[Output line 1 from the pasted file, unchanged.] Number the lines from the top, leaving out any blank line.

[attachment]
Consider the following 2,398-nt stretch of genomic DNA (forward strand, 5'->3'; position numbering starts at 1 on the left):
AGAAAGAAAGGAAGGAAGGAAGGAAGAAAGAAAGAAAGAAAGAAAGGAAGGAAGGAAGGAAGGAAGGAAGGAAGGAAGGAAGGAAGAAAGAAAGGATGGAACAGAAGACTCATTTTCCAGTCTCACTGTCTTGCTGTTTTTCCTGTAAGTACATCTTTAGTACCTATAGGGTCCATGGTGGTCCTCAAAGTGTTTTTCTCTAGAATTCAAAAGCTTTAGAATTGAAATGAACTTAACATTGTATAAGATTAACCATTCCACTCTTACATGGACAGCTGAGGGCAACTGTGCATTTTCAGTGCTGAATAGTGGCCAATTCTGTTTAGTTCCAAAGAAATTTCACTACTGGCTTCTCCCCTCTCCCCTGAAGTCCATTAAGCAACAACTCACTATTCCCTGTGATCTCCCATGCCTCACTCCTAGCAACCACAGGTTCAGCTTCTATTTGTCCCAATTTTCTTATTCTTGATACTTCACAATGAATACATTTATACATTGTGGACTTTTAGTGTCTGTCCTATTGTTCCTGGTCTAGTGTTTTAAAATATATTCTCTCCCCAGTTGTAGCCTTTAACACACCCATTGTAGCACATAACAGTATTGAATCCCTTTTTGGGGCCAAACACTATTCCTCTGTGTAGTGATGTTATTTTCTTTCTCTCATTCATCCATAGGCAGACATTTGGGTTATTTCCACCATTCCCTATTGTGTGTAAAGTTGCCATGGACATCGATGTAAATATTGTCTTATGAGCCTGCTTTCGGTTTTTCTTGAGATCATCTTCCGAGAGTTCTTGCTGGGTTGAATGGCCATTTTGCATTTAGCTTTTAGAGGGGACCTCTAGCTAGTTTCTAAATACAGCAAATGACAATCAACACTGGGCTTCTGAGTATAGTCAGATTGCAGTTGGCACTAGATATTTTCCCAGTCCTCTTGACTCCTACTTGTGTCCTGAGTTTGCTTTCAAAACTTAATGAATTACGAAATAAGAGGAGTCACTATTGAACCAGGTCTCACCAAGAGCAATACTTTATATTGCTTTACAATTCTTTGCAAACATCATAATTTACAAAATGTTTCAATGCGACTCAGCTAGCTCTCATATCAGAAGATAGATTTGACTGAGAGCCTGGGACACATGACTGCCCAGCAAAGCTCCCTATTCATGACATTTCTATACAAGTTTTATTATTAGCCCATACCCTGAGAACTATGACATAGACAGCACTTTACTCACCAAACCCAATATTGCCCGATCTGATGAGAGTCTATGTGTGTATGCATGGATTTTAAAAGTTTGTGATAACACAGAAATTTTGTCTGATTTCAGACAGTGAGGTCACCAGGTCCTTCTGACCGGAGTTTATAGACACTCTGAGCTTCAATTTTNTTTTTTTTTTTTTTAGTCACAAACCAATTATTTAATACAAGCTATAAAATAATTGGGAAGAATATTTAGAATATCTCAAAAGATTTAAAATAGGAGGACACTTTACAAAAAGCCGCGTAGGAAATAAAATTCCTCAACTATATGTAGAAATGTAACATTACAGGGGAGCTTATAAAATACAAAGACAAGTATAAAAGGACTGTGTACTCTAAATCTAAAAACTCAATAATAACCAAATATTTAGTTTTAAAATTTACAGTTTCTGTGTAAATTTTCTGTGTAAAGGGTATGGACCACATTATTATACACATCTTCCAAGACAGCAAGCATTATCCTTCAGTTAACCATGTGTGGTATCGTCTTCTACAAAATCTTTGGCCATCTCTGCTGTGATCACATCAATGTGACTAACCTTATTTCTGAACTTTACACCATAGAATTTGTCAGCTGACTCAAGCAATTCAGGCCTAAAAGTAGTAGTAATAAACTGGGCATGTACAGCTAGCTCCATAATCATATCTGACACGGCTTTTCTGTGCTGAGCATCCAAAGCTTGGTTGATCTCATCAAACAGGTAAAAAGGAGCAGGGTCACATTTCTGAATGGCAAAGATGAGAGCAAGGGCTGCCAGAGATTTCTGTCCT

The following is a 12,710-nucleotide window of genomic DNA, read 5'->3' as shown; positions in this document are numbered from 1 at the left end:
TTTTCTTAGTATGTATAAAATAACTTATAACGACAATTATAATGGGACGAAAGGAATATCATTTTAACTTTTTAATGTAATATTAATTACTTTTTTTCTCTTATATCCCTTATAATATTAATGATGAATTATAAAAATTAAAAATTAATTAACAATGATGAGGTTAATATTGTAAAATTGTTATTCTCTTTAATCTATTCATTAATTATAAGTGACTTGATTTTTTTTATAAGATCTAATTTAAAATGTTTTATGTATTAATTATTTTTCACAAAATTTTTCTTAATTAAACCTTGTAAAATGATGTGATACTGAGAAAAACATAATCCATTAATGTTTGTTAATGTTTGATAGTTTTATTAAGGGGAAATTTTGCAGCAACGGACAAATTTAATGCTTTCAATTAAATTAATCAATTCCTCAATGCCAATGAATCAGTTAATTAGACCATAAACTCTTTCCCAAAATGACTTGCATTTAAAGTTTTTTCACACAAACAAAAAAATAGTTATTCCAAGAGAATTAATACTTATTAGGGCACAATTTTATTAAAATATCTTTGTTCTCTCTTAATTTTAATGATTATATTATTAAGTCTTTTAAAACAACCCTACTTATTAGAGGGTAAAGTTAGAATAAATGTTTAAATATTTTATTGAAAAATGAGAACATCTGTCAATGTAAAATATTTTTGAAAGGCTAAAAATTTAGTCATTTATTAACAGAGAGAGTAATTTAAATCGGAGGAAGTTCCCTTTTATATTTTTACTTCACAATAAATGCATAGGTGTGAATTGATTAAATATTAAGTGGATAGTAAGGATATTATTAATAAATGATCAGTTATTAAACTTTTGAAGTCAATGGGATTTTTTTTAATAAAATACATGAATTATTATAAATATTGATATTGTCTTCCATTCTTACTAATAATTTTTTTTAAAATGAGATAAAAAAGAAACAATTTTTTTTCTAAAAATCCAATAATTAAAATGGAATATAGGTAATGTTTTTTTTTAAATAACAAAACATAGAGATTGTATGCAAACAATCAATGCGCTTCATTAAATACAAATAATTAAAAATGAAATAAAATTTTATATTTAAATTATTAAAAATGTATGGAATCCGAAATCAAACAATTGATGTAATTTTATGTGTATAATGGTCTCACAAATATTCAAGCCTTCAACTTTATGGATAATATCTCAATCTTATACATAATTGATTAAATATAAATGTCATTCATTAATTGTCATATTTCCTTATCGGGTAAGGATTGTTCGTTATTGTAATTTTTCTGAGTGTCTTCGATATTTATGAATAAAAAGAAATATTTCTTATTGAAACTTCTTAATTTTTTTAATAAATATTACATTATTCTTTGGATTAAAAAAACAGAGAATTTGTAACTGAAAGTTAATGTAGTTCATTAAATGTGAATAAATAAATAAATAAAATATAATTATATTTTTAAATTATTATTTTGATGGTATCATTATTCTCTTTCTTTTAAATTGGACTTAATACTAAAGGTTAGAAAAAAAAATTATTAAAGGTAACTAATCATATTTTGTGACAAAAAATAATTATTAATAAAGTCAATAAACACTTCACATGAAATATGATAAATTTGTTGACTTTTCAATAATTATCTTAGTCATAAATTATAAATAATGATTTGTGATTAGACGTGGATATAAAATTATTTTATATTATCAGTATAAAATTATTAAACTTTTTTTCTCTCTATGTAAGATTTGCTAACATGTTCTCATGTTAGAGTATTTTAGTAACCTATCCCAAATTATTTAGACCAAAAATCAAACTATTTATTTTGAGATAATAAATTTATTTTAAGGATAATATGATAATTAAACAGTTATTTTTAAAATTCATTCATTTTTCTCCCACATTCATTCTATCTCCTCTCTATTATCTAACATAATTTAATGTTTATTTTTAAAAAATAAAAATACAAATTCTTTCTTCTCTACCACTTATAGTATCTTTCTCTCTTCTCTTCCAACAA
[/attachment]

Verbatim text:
Consider the following 2,398-nt stretch of genomic DNA (forward strand, 5'->3'; position numbering starts at 1 on the left):